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Gobind Ram Batra Vs. Union of India and ors. - Court Judgment

LegalCrystal Citation
SubjectProperty
CourtPunjab and Haryana High Court
Decided On
Case NumberCivil Writ No. 936 of 1968
Judge
Reported inAIR1972P& H157
ActsDisplaced Persons (Compensation and Rehabilitation) Act, 1954 - Sections 24 and 33; Displaced Persons (Compensation and Rehabilitation) Rules, 1955 - Rules 90, 90(1), 90(4), 90(5), 90(6), 90(7), 90(8), 90(10), 90(11), 90(12), 90(13), 90(14), 90(15), 92, 92(2), 92(4) and 99(2)
AppellantGobind Ram Batra
RespondentUnion of India and ors.
Cases ReferredHarkishan Singh v. State of Punjab
Excerpt:
.....in exercising powers of superintendence under article 227 of the constitution. - vohra, chief settlement commissioner, dated april 27, 1965 (annexure 'a'). he specifically set aside the order of acceptance of petitioner's bid, dated may 2, 1963, as well as the order of rejection of his bid, dated september 11, 1963, as also the subsequent sale in favour of respondent no. it was further argued on behalf of the writ petitioner that the previous acceptance and rejection of the bid having been quashed by the chief settlement commissioner, and the objections against the sale filed by respondents 5 and 6 having been dismissed, regional settlement commissioner had yet to take steps for the acceptance or rejection of the bid in accordance with the rules, and, therefore, the grievance of..........to refuse to approve of the highest bid of an auction-purchaser after he has already paid the full sale price of the property, and objections against the sale, if any, have already been dismissed. he has firstly referred to my judgment in joginder pal v. state of punjab, 1968-70 pun lr 129. in that case it has no doubt been held that when purchase price has been realised in full from the auction purchaser, the managing officer has to issue a sale certificate and that after the issue of such a certificate, the sale can be set aside only under rule 92 or by the chief settlement commissioner in exercise of his powers under section 24 of the act. in the present case the sale as well as the order of acceptance of the bid had been expressly set aside. in joginder pal's case it has been.....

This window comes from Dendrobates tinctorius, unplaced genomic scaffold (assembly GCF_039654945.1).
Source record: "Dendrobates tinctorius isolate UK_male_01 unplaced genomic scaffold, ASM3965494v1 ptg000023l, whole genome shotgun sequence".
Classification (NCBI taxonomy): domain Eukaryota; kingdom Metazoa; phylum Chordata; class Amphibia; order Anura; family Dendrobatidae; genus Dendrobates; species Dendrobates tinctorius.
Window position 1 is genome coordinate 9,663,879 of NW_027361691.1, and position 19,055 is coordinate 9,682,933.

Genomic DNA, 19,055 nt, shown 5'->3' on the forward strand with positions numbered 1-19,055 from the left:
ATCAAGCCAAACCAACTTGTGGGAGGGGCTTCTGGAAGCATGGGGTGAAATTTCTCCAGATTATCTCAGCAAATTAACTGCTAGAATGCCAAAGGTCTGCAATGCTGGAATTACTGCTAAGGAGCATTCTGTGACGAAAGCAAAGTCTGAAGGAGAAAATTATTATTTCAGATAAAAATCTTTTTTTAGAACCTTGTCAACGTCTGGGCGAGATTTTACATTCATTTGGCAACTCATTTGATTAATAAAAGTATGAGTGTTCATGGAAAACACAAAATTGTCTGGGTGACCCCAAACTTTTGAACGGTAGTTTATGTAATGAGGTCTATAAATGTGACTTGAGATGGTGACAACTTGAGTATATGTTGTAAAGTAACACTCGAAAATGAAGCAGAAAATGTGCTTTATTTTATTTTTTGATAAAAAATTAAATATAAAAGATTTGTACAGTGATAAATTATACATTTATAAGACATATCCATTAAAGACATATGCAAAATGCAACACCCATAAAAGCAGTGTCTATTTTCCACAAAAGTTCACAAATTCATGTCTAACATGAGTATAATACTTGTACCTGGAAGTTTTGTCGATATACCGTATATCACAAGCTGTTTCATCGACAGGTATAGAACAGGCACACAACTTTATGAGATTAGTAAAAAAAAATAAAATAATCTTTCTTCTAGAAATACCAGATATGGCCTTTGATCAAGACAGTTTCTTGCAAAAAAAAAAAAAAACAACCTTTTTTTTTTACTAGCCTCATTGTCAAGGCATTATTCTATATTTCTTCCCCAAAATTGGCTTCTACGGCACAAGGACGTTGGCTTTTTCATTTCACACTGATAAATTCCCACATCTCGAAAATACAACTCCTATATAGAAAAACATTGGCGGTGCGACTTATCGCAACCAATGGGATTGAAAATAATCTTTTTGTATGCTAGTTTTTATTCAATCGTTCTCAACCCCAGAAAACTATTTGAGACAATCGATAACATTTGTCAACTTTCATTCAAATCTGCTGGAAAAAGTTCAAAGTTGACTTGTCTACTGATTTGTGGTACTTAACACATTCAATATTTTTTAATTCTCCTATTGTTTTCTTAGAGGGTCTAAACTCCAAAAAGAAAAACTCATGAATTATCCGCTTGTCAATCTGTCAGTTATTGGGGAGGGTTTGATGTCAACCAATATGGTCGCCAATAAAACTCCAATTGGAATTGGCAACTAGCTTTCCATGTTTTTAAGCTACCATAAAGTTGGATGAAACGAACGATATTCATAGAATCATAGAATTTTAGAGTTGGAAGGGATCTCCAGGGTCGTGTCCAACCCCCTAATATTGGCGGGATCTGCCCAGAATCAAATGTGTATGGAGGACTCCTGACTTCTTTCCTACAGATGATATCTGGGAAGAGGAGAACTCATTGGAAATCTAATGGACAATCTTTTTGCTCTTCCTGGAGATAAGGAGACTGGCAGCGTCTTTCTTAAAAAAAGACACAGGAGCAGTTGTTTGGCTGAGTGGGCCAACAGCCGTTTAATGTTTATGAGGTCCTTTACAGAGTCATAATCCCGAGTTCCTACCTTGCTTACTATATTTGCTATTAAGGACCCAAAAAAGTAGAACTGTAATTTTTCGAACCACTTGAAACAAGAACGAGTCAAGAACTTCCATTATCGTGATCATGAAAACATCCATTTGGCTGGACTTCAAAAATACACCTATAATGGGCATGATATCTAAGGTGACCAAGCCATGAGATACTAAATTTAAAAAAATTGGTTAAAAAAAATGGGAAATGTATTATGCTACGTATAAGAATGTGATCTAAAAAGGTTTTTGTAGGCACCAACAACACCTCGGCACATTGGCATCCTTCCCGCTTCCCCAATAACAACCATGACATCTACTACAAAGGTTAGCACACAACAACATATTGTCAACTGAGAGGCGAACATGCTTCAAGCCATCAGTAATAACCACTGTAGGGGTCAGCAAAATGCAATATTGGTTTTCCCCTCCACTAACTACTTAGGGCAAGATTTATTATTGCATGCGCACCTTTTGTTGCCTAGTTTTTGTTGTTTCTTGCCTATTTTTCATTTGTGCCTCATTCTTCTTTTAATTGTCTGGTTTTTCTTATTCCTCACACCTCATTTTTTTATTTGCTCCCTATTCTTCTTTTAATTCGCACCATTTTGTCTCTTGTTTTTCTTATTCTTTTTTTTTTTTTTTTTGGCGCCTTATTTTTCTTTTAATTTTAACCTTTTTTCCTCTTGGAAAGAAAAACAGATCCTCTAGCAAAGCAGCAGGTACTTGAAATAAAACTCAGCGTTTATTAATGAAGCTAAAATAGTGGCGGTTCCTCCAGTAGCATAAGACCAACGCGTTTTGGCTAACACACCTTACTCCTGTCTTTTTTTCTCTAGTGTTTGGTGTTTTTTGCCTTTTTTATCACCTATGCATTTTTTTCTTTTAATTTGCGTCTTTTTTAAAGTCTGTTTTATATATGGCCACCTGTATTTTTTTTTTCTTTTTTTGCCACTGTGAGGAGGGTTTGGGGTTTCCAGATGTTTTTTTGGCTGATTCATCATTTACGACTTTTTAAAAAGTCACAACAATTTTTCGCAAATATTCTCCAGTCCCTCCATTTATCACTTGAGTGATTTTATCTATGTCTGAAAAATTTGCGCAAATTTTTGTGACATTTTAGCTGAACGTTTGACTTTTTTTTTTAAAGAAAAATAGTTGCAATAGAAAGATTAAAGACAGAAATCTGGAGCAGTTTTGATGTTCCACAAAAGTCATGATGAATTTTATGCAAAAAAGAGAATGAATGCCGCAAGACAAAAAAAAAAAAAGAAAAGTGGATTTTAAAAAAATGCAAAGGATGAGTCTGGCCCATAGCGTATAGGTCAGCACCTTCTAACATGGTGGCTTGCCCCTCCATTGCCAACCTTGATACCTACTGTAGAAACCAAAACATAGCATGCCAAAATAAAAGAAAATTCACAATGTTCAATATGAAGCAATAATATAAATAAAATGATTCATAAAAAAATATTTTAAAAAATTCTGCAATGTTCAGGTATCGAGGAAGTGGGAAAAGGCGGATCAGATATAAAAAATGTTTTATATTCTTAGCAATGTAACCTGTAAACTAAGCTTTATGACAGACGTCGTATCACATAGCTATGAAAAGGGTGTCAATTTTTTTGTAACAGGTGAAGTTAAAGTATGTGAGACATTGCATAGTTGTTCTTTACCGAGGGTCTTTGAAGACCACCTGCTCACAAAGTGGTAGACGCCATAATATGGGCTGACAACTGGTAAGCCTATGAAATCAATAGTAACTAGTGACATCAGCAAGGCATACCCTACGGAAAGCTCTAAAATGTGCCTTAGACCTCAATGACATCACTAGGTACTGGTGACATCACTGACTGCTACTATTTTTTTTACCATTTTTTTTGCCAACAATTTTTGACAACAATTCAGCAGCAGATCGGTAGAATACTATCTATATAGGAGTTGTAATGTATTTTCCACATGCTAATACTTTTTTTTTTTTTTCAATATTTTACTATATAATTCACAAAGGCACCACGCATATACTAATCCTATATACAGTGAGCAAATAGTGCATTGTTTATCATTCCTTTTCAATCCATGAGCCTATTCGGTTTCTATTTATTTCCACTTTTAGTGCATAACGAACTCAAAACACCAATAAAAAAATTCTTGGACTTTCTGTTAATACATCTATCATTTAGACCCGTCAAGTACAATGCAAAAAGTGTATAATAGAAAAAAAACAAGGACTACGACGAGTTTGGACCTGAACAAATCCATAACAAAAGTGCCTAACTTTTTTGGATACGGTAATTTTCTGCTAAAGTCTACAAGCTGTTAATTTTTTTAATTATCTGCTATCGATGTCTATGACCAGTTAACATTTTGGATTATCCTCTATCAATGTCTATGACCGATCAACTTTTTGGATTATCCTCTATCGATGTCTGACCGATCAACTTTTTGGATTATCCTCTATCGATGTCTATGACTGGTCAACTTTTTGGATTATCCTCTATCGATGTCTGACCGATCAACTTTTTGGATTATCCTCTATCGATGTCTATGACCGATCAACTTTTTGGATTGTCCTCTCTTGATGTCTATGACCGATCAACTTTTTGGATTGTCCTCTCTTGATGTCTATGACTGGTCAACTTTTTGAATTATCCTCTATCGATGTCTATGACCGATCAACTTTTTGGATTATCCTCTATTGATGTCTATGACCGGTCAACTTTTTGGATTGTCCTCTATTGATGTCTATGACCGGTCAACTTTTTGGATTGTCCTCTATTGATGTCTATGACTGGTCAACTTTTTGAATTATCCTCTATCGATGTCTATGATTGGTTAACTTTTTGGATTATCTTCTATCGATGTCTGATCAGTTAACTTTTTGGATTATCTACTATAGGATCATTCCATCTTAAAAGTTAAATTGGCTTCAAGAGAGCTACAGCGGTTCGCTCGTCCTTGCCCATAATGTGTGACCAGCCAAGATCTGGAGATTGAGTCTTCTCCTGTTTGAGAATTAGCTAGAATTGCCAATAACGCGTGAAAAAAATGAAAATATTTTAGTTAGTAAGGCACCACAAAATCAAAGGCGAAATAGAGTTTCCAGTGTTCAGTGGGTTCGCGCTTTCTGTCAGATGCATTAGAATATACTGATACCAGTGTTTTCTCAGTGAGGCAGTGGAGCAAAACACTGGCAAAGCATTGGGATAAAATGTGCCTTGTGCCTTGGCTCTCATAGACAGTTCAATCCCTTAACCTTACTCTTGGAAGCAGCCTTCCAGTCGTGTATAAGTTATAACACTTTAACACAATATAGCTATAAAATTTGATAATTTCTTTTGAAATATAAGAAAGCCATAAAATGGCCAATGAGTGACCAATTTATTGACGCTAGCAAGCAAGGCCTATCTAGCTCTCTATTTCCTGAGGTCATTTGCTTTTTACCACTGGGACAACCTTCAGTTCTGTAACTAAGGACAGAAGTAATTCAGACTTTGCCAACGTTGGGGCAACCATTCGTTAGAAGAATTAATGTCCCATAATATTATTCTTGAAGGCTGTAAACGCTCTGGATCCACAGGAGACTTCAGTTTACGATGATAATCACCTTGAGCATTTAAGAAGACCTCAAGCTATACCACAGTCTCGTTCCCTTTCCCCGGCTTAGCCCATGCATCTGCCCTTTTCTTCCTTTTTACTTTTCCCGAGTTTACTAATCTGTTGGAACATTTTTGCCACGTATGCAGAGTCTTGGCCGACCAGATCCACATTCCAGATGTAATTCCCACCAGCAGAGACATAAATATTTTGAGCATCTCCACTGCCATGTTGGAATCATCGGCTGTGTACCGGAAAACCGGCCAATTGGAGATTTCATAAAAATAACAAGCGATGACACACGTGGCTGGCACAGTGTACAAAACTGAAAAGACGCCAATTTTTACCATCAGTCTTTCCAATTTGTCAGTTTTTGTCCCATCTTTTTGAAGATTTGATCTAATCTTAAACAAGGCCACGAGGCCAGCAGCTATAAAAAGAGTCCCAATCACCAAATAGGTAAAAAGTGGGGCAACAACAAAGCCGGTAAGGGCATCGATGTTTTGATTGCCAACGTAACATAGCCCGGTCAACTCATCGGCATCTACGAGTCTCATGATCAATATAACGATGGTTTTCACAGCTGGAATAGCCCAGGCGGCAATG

Judgment:
ORDER

1. The ultimate question of law on the decision of which the fate of this case depends, on which question no direct judgment of any Court has been cited before me by either side, is whether a competent authority is or is not, bound to support with reasons his order refusing to accept the highest bid given at a public auction of any acquired evacuee property. This question has arisen in regard to property No. B II.551 situate in Nawanshahr of which the reserve price was Rs. 945/-. At a public auction of that property held on August 4, 1962, highest bid of Rs.1,300/- was given by Gobind Ram Batra petitioner. Having paid Rs.130/- on account of one tenth of the amount of the bid, the petition did not hear anything further in connection with the approval of the bid and was ultimately forced to make an application for approval of the bid to the Regional Settlement Commissioner on April 17, 1963. Certain developments had in the meantime taken place of which the petitioner was obviously not aware. Objections against the sale of acquired evacuee property by public auction can be filed within seven days of the acceptance of the bid under Rule 99(2)(a) of the Displaced Persons (Compensation and Rehabilitation) Rules, 1955 (hereinafter called the Compensation Rules). The bid of the petitioner not having been accepted, cause of action for filing any such objections had not yet properly arisen, when respondents 5 and 6 filed objections against the sale between the 6th and 11th of August, 1962. After recording the evidence of the objectors during September and October, 1962, the Managing Officer on November 6, 1962, sent for and later obtained the report of the Assistant Verification Officer.